Better Health: Organic Food

The evidence is in.


Robert W Malone MD, MS

I used to be somewhat skeptical on the importance of eating organic foods. Then in 2018, an important paper in JAMA came out. That study showed that eating a higher proportion of organic food is inversely associated with the overall risk of cancer (P for trend = .001). Inversely associated in this case means that the more organic foods in the diet, the less cancer. 

Since then, numerous other peer reviewed papers have been published documenting the benefits of eating organic food. Recently, some important studies have been done that show very strong correlations between pesticide and herbicide use and various diseases. There are many reasons to eat organic, but reducing the residues of Roundup (glyphosate) and other chemicals on foods is a big one. 

Today, I am going to list the issues with commercially grown food and then simply present some of the peer reviewed papers that show the importance of eating organic foods. Some of these articles are scientifically complex. However, the bulleted points should be clear enough -for those that don’t feel like diving into the science.

If one can’t afford to eat organically, the other big message is to read food labels for “country of origin.” These days, that can be difficult to determine – due to the issuance of the USDA “Cool rules.” Under these guidelines, processed foods do not need to require a country of origin labeling, if they are assembled or combined in the USA. But even still, read those food labels – they matter

Cool rules do not require country of origin labeling for processed foods:

Processed food exclusion is based on two guidelines:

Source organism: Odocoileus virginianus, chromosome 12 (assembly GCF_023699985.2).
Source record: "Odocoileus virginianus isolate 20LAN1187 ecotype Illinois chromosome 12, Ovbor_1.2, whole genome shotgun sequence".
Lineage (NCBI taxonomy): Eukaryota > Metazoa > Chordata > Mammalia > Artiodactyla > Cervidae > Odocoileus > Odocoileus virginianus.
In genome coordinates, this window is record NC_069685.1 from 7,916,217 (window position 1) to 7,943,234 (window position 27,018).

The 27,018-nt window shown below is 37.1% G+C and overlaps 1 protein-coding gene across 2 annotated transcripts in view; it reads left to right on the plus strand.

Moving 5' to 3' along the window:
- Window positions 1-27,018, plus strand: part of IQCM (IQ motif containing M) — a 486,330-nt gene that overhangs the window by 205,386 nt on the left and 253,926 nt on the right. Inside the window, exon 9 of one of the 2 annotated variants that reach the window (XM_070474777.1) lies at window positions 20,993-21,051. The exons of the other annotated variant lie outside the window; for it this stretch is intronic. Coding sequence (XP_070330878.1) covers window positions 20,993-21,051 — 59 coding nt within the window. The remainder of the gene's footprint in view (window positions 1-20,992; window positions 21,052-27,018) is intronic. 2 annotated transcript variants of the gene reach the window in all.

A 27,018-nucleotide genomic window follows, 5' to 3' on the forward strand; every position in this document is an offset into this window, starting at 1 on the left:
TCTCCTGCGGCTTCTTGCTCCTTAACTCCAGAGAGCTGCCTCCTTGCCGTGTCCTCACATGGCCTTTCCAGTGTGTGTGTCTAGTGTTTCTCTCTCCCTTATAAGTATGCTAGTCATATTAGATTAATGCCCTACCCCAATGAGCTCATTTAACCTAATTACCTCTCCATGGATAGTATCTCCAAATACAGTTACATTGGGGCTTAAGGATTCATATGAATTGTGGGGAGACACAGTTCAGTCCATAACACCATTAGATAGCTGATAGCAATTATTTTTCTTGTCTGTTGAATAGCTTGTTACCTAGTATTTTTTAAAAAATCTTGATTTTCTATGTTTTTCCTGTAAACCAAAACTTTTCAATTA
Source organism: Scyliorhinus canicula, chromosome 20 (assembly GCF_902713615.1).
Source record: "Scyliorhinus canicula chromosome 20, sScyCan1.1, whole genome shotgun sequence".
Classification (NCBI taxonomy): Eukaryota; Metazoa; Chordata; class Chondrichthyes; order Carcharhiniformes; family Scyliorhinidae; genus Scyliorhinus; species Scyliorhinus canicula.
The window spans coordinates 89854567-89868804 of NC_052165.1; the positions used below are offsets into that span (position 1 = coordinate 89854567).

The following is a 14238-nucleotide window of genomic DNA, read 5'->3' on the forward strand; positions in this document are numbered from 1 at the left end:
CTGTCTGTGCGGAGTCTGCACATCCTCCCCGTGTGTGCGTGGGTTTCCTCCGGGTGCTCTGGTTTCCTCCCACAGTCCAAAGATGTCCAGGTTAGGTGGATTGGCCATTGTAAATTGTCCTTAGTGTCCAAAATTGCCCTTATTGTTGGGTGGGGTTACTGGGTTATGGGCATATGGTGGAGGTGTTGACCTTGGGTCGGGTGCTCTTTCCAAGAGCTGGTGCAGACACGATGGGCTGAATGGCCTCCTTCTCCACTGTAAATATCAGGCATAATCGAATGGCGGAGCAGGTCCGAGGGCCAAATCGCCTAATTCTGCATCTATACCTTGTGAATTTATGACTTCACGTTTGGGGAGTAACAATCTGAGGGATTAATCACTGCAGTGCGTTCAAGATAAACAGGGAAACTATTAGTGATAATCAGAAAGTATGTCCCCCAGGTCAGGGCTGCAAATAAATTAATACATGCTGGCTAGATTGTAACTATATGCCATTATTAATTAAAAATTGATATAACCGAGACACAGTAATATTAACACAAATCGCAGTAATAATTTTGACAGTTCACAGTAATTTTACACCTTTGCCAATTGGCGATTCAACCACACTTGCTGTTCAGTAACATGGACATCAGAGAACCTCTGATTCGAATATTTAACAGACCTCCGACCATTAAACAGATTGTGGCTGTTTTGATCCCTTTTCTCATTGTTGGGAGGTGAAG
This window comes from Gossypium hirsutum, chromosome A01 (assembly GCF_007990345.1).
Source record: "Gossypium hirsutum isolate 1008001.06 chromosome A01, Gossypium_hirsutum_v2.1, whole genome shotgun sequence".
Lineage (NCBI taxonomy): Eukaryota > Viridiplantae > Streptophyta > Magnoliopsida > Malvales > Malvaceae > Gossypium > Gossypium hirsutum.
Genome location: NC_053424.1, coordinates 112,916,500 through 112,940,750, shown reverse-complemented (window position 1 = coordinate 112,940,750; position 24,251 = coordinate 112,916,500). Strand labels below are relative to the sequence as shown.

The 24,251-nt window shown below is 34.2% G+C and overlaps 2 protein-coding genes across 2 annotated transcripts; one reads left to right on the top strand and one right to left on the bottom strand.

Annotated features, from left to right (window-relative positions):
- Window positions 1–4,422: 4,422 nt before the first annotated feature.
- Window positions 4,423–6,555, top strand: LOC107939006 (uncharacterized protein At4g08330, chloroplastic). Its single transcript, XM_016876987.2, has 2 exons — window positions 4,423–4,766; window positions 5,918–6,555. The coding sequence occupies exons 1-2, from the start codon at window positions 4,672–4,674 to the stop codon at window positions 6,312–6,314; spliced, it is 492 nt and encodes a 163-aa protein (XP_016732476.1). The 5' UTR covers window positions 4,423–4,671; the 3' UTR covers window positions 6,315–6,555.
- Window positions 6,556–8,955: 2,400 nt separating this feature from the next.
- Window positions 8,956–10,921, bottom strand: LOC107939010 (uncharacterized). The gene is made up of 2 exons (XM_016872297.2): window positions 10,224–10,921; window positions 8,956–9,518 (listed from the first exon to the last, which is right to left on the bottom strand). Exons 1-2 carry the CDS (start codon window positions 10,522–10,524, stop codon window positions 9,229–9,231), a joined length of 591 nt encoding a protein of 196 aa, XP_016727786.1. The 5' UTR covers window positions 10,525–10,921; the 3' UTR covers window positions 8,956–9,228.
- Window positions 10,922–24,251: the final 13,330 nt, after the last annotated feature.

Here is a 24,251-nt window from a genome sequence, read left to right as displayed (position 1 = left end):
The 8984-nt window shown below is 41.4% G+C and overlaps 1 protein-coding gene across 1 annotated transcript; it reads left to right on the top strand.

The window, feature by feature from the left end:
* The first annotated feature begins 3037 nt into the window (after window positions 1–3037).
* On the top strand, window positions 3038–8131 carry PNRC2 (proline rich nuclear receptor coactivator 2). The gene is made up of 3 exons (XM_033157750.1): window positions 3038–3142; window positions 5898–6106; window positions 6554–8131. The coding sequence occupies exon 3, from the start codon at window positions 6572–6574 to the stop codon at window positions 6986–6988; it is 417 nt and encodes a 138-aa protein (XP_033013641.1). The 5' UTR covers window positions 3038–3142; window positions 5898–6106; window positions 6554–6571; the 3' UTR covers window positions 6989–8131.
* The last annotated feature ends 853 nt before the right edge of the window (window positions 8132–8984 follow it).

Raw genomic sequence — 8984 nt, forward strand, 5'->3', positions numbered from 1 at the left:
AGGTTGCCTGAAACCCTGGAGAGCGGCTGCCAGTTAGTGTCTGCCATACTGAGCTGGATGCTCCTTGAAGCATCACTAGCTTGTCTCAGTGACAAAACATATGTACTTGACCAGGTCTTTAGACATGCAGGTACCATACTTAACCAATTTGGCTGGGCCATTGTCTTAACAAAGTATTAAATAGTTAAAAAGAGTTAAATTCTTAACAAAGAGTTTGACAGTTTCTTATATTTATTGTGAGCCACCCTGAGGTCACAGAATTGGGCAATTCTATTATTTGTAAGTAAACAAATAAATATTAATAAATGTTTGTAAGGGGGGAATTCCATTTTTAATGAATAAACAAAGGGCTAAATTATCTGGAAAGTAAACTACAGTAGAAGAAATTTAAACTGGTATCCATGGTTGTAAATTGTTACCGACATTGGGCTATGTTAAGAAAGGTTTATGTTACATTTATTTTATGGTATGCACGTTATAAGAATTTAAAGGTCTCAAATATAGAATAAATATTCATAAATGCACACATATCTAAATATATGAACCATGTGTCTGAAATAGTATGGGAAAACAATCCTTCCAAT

• Products that are changed in character. Examples include: orange juice; bacon
  • Products that are combined with other products to make a new product

So what have studies shown about eating organically to avoid herbicides, such as Roundup and other pesticides:

  • A higher frequency of organic food consumption is associated with a reduced risk of cancer. 
  • Roundup™ exposure has been associated with an increased risk of Parkinson’s Disease and death of neurons in the substantia nigra. 
  • There is evidence implicating Roundup™ as a factor in the elevated risk of autism. 
  • Other studies have shown the effects of Roundup™ on synaptic transmission in animal and cellular studies. The major mechanism of action appears to be oxidative stress, accompanied by mitochondrial dysfunction. 
  • Some gut bacteria utilize the enzyme used by plants, and glyphosate and Roundup™ use has been shown to alter the gut microbiome. There is a large and growing body of evidence that the gut microbiome alters susceptibility to a great number of human diseases, including nervous system function. 
  • The weight of the evidence indicates that in addition to cancer and reproductive effects, glyphosate and Roundup™ have significant adverse effects on the brain and behavior and increase the risk of at least some serious neurological diseases
  • Increasing evidence shows that glyphosate and glyphosate-based herbicides exhibit cytotoxic and genotoxic effects, increase oxidative stress, disrupt the estrogen pathway, impair some cerebral functions, and allegedly correlate with some cancers.
  • Glyphosate effects on the immune system appear to alter the complement cascade, phagocytic function, and lymphocyte responses, and increase the production of pro-inflammatory cytokines in fish. 
  • In mammals, including humans, glyphosate mainly has cytotoxic and genotoxic effects, causes inflammation, and affects lymphocyte functions and the interactions between microorganisms and the immune system.
  • There is evidence in support of the hypothesis that residential pesticide exposure from agricultural applications is associated with an increased risk of thyroid cancer.
  • A large subset of the population has been exposed to glyphosate and there are studies showing the detrimental effects glyphosate exposure has on the brain and human health. 
  • Using roundup as a desiccant for crops “is a thing.” Although farmers in the USA are somewhat sensitized to the issue, there are no controls on imported cereal grains and oil crops. In particular, corn, soy and oats harvesting often includes the use of a dessicant, such as Roundup.
  • Unacceptable levels of glyphosate (Roundup) are found in commercially grown cereal grains, particularly breakfast oats and other foods. Organically grown cereal grains have very little Roundup residues when tested.

The peer reviewed studies can be found in the full article at

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